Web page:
A blog on statistics, methods, philosophy of science, and open science. Understanding 20% of statistics will improve 80% of your inferences.

Tuesday, November 18, 2014

Evaluating Estimation Accuracy With the Award Winning V-Statistic

Clintin Davis-Stober recently pointed me to his blog about the v-statistic. The v-statistic (nothing Greek, just the letter v) is a measure of how accurately your data is estimating the corresponding parameter values in the population. The paper he wrote with Jason Dana won the Clifford T. Morgan award (awarded to the best paper in each Psychonomic Society journal, this being from Behavior Research Methods). This makes v an award winning new statistic. I’m really happy this paper won an award for a number of reasons.

First of all, the v-statistic is not based on Frequentist of Bayesian statistics. It introduces a third perspective on accuracy. This is great, because I greatly dislike any type of polarized discussion, and especially the one between Frequentists and Bayesians. With a new kid on the block, perhaps people will start to acknowledge the value of multiple perspectives on statistical inferences.

Second, v is determined by the number of parameters you examine (p), the effect size R-squared (Rsq), and the sample size. To increase accuracy, you need to increase the sample size. But where other approaches, such as those based on the width of a confidence interval, lack a clear minimal value researchers should aim for, the v-statistics has a clear lower boundary to beat: 50% guessing average. You want a v>.5. It’s great to say people should think for themselves, and not blindly use numbers (significance levels of 0.05, 80% power, medium effect sizes of .5, Bayes Factors > 10) but let’s be honest: That’s not what the majority of researchers want. And whereas under certain circumstances the use of a p = .05 is rather silly, you can’t go wrong with using v > .5 as a minimum. Everyone is happy.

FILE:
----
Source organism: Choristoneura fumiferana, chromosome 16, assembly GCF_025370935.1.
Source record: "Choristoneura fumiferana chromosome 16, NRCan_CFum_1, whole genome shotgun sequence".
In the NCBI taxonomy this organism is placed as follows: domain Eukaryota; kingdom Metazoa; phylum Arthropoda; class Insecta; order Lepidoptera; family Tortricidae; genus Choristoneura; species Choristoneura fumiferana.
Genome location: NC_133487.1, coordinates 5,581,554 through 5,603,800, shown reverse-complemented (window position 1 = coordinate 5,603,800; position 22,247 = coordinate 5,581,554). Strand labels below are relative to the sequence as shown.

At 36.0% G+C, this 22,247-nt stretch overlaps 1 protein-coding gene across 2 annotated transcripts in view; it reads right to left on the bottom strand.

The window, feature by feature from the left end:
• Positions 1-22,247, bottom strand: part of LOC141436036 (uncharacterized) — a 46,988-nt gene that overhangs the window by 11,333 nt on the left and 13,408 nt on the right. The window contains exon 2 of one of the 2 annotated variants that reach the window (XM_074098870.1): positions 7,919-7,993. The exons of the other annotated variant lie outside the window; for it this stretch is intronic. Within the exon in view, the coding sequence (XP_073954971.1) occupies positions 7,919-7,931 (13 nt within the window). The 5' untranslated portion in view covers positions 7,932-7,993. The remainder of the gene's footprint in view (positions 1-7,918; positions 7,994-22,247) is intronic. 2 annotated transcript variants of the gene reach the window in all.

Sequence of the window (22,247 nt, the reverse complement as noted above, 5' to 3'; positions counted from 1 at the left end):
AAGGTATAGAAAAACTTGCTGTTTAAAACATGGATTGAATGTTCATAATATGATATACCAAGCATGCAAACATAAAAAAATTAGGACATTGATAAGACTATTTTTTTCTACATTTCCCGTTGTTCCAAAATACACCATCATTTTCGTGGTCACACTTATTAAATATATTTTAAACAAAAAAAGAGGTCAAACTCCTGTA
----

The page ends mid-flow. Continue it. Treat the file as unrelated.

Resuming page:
Third, Ellen Evers and I wrote about the v-statistic in our 2014 paper on improving the informational value of studies (Lakens & Evers, 2014), way before v won an award. It’s like discovering a really great band before it becomes popular. 

Fourth, mathematically v is the volume of a hypersphere. How cool is that? It’s like it’s from an X-men comic!

I also have a weakness for v because calculating it required R, which I had never used before I wanted to be able to calculate v, and so v was the reason I started using R. When re-reading the paper by Clintin & Jason, I felt the graphs they present (for studies estimating 3 to 18 parameters, and sample sizes from 0 to 600) did not directly correspond to my typical studies. So, it being the 1.5 year anniversary of R and me, I thought I’d plot v as a function of R-squared for some more typical numbers of parameters  (2, 3, 4, and 6), effect sizes (R-squared of 0.01 - 0.25), and sample sizes in psychology (30-300).

A quick R-squared to R conversion table for those who need it, and remember Cohen’s guidelines suggest an R = .1 is small, R = .3 = medium, and R = .5 is large.  

R-squared       0.05     0.10     0.15     0.20     0.25
R                    0.22     0.32     0.39     0.44     0.50

As we see, v depends on the sample size, number of parameters, and the effect size. For 2, 3, and 4 parameters, the effect sizes at which v > .5 doesn’t change substantially, but with more parameters being estimated (e.g., > 6) accuracy decreases substantially, which means you need substantially larger samples. For example, when estimating 2 parameters, a sample size of 50 requires an effect size larger than R-squared = 0.115 (R = .34) to have a v >.5.